After a few days in Dali, I headed to Lijiang – a city with a once-beautiful old town that has now been disgustingly overhauled by the worst of Chinese tourism – for the purpose of connecting to the Tiger Leaping Gorge two-day hike, which had been my primary incentive for coming to this region. I arrived in Lijiang at sunset… and was immediately ready to leave, utterly overwhelmed by the hoards of Chinese tourists. That night, Magdalena and I joined with six others travelers to arrange transport to the start of the hike for the next morning.

Conditions for the hike could not have been more perfect – just enough clouds in the sky to limit the heat of the sun, without dampening the effect of the snow peaks looming over the gorge on either side. Magdalena and I quickly outpaced the other travelers, and we found ourselves far ahead. With the exceptions of the few groups of Chinese tourists we overtook, who have a strange affinity for blaring Gangnam Style and other ridiculous “hits” while hiking, it was utterly serene, utterly awe-inspiring. The hike is most enjoyed by spending a night on the trail. We stayed at the Halfway House, where paying a few dollars for bed gets you a million dollar view from the rooftop terrace (as well as from the open air squat “toilets”).

It was here that Magdalena and I made our first “just one city farther” decision. After the hike, you can go back to Lijiang or continue to Shangri-La, a city renamed after the fictitious oasis described in the British novel Lost Horizon, which was supposedly inspired by this region. At the end of the hike, we hitched a ride in an incredibly rickety van pasted with a large American bald eagle to get to the main road. We most certainly inhaled various toxic fumes but were just happy the engine lived long enough to get us to there. From the main road, we hailed a minibus headed for Shangri-La.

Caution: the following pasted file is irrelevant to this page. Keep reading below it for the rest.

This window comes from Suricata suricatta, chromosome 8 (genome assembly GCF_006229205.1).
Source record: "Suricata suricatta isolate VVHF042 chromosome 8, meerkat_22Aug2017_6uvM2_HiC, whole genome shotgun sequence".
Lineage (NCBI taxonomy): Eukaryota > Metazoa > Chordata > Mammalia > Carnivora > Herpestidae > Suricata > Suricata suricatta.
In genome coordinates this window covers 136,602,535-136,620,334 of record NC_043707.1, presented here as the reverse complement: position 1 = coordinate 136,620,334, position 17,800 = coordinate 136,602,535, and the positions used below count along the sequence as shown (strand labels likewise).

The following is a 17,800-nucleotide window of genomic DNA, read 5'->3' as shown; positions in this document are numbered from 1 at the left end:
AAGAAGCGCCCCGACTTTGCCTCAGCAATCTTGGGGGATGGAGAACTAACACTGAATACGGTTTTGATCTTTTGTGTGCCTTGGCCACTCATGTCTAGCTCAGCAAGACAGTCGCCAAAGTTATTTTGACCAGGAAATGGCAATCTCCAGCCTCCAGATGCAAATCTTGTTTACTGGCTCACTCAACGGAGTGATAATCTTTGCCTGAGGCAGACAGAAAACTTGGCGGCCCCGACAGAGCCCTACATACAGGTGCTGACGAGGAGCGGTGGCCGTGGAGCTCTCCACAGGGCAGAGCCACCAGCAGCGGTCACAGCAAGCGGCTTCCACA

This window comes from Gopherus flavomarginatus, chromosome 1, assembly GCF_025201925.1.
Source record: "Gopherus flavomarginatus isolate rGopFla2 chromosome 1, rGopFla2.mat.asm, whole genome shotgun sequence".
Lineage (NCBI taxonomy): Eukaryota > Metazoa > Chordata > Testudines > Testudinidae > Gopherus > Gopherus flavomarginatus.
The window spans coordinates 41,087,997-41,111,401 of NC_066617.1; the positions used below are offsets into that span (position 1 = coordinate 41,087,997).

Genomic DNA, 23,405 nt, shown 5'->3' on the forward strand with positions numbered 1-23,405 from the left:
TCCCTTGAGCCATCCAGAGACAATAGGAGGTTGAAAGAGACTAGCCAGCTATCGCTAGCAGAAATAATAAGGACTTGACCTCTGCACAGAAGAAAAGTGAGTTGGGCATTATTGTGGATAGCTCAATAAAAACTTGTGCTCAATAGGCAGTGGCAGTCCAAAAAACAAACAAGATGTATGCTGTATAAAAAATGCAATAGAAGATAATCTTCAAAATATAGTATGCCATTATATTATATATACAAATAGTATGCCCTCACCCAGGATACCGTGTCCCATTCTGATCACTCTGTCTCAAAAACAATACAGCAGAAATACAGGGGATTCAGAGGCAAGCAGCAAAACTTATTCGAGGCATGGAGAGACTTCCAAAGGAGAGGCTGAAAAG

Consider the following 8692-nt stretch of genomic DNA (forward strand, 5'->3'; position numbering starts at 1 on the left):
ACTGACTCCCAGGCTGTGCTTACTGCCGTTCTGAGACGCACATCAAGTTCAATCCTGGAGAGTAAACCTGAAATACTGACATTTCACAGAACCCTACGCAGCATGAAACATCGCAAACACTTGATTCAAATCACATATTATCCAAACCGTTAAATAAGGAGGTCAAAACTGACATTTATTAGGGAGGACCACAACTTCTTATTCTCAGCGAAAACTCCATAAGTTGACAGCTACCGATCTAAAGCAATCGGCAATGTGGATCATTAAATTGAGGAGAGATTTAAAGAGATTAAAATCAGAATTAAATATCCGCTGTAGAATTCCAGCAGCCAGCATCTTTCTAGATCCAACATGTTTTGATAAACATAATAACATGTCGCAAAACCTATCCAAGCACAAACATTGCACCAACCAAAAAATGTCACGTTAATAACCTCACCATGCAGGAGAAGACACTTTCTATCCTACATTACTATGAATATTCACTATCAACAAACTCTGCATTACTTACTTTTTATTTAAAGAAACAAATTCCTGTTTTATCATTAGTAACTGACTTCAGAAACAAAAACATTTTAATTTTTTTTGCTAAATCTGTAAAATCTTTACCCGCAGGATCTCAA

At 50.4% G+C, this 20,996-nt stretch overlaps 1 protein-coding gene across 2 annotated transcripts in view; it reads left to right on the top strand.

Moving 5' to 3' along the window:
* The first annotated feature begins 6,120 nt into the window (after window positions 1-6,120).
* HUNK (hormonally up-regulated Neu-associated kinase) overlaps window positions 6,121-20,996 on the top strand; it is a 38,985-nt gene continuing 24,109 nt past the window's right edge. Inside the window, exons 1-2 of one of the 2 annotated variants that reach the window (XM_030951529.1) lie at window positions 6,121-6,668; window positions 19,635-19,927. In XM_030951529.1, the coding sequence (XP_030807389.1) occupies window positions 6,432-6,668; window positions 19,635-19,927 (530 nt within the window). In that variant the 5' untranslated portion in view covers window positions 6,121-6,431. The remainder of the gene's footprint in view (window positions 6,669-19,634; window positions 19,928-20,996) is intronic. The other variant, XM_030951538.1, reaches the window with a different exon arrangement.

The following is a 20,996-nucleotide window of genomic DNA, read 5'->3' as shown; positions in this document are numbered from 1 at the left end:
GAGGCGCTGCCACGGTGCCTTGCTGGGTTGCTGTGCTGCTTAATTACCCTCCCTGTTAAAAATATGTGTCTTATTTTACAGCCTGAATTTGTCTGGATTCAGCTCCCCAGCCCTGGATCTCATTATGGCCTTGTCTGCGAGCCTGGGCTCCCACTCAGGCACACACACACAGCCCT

The geography changed on the journey. We gained altitude, and things became drier. I watched the transition unfold through my window until the bumps of the bus lulled me to sleep. When I woke, we had arrived in the quiet Shangri-La – a place that provides one of the most authentic glimpses into Tibetan culture outside of Tibet, particularly with the large Songzanlin Monastery located just outside the city.

View from Songzanlin Monastery.

Magdalena and I both immediately liked the slow pace of the city – and the low number of tourists. After wandering the old town, we spent hours at the monastery, just observing the monks, reflecting, and soaking in views of the countryside. Gorgeous low mountains surrounded us, but we had both expected a bit more height based on the elevation of the region. And I think this was when we began to want more of this region. That night, we met five Israeli travelers who had just experienced the “more” we were after: Deqin.

Deqin is the last city/town accessible by bus before the Tibetan border, and it is there, as well as the journey there, that you can see the majestic monsters, the towering mountains reaching up to 6,740 m (22,100 feet). One flip through their photos, and I was sold, regardless of the fact that I was running out of time in China – and about as far away as I could be from my flight out of Hong Kong. These travelers had not only been to Deqin, but they had done the additional hike to Yubeng – a tiny Tibetan village at the foot of the mountains, accessible only by foot.

While intending to only go as far as Deqin, we were once again lured forward, and we found ourselves hiking to Yubeng with two young Italian guys we met on the bus. And boy was it worth it.

The mountains were untouched; the tiny village was perfectly picturesque; and the Tibetan culture was utterly fascinating. We spent a day hiking in, a day on hikes around the village, and a day hiking back. We marveled locals with our blonde hair, and we had entire conversations without speaking the same language. We hiked to a glacier and to a one-monk monastery. We reached 4,300 meters, my highest elevation as of yet, all in my Chaco sandals. It was wondrous. And I didn’t want to leave. Ever. But I had to. I had to start journeying towards Hong Kong. Two nights was definitely not enough, but it’s two more than nothing. And that’s great.

Back in Deqin, after the four-hike from the village, we failed to arrange same-day transport to Shangri-La as we had hoped. This would make the journey to Hong Kong all the more arduous for me, but this became irrelevant. For the next morning, Mother Nature would put on a show, in all her glory, and we would swear it was just for us.

A perfect sunrise
to end a perfect weekend
in perfect mountain bliss.

[Nevermind that two seconds later I nearly walked off a two-story drop, managing to peel my eyes from the mountains, at the last second, with one foot hovering over open air. FYI construction sites are not well marked in China.]